Queensland’s attorney-general has made enough amendments to the overhaul of the state’s corruption watchdog stop a government MP crossing the floor.
The overhaul of Queensland’s corruption watchdog is due to pass its final hurdle after the attorney-general made a number of concessions.
Jarrod Bleijie on Wednesday acknowledged the shake-up had sparked controversy and public debate, but that without it, the “incompetent and unaccountable” Crime and Misconduct Commission (CMC) would run itself into the ground.
The opposition vehemently argued the laws, due to pass Wednesday night, could open the state to more misconduct and corruption.
Mr Bleijie avoided a government MP crossing the floor by making a number of concessions.
The legislation originally gave the government free rein to choose the CMC’s chair, removing the need for bipartisan approval.
But after a public backlash and recommendations from a parliamentary legal affairs committee, Mr Bleijie gave a parliamentary committee the power to veto appointments.
While that committee is dominated by government MPs, the model is similar to the one used by NSW’s Independent Commission Against Corruption.
Another amendment clarified that fighting crime shouldn’t take priority over corruption investigations.
It was enough to win over Assistant Health Minister Chris Davis, who was considering voting with the opposition.
“I’m willing to give it a go,” he told AAP.
“We’ve showed we’ve listened, consulted.”
“I think we should take the changes on board, but monitor and process and most importantly make sure it aligns with public expectations.”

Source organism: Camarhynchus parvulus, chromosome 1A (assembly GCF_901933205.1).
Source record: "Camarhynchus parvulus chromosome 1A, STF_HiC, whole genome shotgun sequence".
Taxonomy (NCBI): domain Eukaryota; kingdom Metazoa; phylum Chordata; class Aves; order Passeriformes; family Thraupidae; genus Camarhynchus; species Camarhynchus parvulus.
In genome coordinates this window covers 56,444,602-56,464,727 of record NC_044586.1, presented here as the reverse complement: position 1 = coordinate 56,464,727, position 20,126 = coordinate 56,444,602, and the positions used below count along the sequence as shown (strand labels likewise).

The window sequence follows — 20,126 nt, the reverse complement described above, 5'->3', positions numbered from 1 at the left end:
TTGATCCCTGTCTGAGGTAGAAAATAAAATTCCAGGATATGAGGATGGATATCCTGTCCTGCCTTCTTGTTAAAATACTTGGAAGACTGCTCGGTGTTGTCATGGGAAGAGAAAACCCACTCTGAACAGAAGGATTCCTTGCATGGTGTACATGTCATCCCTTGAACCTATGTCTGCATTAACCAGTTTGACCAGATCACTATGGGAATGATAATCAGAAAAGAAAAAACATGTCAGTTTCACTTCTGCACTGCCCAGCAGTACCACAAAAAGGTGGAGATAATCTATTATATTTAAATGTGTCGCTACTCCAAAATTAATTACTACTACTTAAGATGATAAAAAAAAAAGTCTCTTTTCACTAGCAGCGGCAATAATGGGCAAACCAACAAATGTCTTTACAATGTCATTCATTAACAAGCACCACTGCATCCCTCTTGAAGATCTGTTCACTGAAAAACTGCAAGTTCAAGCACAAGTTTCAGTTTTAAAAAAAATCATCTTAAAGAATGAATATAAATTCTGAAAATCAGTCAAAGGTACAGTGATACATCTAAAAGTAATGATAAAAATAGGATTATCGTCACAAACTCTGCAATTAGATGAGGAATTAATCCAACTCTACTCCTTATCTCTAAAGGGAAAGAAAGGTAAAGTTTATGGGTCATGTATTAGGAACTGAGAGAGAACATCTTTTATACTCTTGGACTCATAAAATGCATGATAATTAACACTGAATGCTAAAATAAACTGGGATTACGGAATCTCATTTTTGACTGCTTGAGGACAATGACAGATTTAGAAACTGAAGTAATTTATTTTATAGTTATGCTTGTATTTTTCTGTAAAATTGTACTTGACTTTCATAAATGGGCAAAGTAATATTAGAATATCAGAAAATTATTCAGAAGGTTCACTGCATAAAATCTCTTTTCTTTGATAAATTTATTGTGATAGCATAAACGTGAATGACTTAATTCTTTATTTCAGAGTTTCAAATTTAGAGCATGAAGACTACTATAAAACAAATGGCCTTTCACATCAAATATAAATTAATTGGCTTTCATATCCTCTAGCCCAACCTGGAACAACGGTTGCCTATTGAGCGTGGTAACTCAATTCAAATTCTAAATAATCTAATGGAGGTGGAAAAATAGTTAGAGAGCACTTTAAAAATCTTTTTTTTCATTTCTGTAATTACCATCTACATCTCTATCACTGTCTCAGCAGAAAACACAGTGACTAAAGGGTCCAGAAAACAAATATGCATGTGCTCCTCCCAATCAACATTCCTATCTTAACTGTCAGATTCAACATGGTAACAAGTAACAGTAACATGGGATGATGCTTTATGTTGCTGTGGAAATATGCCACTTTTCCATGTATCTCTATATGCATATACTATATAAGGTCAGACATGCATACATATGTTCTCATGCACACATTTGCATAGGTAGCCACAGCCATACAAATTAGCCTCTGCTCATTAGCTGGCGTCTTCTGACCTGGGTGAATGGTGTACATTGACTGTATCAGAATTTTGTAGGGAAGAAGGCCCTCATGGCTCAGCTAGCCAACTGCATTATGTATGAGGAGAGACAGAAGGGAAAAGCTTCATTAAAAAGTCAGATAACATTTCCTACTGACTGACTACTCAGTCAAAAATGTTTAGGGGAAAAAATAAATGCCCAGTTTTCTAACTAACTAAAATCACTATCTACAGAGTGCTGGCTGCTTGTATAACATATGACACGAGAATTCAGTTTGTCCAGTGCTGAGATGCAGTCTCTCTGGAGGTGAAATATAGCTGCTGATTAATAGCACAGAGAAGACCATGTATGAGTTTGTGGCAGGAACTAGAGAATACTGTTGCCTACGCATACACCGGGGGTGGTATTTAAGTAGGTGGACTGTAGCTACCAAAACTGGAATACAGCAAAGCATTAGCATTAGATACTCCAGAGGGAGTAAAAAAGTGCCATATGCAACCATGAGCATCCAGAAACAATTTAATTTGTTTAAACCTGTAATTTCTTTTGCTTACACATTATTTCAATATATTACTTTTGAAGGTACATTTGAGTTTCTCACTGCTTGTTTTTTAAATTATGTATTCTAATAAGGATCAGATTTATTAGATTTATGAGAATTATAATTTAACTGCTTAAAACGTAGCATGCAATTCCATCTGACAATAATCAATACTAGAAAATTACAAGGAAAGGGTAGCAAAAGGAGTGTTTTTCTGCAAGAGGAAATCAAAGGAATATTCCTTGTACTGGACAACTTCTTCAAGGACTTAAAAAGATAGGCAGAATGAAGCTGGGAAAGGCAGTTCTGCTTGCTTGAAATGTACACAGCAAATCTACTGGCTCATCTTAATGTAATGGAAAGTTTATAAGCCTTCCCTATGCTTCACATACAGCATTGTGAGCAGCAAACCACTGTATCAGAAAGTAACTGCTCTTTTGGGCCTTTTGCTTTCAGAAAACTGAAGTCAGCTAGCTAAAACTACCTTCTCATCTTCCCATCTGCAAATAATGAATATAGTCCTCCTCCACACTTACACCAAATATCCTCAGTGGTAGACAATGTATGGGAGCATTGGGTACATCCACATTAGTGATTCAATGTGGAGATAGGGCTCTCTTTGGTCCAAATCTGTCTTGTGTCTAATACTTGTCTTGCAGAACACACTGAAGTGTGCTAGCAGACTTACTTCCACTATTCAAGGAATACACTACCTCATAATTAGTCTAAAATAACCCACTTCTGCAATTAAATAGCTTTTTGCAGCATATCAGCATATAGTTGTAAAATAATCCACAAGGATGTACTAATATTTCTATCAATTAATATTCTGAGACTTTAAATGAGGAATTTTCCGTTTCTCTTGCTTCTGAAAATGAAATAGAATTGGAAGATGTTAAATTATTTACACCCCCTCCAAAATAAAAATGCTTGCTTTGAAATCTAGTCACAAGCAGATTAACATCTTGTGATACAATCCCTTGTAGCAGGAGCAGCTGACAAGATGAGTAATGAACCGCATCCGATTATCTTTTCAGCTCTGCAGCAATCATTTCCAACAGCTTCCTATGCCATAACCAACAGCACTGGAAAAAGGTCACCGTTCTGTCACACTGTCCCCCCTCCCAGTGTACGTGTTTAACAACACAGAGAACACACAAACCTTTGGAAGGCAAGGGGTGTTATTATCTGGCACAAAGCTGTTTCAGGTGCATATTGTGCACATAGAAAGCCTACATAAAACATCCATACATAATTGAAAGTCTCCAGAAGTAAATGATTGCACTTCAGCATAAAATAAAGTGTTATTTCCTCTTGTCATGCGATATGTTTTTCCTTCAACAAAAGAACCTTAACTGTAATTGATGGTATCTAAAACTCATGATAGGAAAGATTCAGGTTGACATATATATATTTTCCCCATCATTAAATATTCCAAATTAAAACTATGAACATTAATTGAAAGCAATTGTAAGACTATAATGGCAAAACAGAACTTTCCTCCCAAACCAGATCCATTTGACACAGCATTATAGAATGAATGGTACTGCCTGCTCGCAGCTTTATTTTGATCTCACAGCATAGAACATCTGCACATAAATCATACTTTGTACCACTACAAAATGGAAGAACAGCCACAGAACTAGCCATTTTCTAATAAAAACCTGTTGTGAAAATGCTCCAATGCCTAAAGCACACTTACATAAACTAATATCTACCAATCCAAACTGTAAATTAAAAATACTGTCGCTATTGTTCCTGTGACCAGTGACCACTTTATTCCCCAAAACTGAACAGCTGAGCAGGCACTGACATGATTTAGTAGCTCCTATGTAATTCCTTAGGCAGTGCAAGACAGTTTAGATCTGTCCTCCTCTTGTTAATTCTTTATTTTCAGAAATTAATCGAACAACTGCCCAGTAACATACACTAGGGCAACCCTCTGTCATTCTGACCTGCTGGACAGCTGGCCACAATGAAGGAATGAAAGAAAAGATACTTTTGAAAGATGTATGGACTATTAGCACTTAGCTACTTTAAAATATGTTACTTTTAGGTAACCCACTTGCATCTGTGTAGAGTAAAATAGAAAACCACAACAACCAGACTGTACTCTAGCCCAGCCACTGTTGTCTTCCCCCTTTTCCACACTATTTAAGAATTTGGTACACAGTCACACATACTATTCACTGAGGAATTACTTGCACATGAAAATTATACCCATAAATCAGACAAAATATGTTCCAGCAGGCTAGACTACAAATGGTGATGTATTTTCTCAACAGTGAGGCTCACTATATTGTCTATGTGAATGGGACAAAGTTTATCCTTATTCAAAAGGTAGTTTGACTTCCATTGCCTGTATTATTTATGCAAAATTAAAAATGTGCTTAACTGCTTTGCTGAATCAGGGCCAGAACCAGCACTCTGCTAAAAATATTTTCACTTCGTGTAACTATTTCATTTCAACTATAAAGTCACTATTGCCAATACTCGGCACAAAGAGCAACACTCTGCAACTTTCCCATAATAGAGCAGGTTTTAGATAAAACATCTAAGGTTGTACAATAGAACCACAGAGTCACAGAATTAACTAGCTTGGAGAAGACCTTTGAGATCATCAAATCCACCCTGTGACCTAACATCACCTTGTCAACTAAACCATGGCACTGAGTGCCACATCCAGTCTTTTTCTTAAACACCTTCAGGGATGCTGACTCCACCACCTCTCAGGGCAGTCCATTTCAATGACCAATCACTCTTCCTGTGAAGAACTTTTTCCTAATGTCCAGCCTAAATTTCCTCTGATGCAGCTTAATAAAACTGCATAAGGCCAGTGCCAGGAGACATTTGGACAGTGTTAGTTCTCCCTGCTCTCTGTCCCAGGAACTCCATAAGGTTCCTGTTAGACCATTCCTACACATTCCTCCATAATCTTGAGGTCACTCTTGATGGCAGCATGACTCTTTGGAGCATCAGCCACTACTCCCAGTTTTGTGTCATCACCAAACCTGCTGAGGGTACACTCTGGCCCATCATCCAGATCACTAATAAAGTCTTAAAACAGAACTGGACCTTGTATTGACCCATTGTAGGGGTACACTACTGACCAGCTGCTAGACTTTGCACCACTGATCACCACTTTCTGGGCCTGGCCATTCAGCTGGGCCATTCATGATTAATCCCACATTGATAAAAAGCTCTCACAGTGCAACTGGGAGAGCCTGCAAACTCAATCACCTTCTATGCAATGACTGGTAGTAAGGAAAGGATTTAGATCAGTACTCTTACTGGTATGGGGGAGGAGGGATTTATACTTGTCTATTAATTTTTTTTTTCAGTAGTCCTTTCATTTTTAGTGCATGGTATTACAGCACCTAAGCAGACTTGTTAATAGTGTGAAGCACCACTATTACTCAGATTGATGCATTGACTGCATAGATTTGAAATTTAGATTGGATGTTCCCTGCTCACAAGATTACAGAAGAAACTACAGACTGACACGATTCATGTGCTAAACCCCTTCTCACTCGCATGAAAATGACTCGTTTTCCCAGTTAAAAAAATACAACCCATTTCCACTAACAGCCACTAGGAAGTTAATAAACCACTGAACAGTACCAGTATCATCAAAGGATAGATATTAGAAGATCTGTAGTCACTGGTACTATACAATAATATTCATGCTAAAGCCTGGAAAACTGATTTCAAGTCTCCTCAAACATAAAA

Before debate started, Dr Davis released a poll of his electorate.
The Tuesday night poll, conducted by ReachTEL, showed 64 per cent believed the CMC was effective in its current form.
More than 72 per cent didn’t want the ruling party to pick its chair.
And, about 56 per cent didn’t support changes to the definition of official misconduct that would reduce the number of investigations by the CMC.
The CMC has been under fire for more than a year, after releasing and shredding thousands of documents from the landmark Fitzgerald inquiry in the late 1980s, including highly confidential criminal files.
Mr Bleijie argued the CMC, which will be rebadged the Crime and Corruption Commission, had warped priorities.
“It oozed incompetence,” he said.
“It had lost focus.
“It is the most unaccountable body in Australia, certainly Queensland.
“It’s time to end the shenanigans occurring and the maladministration.”
Opposition Leader Annastacia Palaszczuk said Premier Campbell Newman and Mr Bleijie were arrogantly trashing Tony Fitzgerald’s legacy.
“Those who cannot remember the past are condemned to repeat it,” she said.
“I’m concerned that … we may see into the future a culture of misconduct of corruption.”
“I don’t want Queensland to go back to the dark days of the moonlight state.”
The legislation was due to pass parliament on Wednesday night.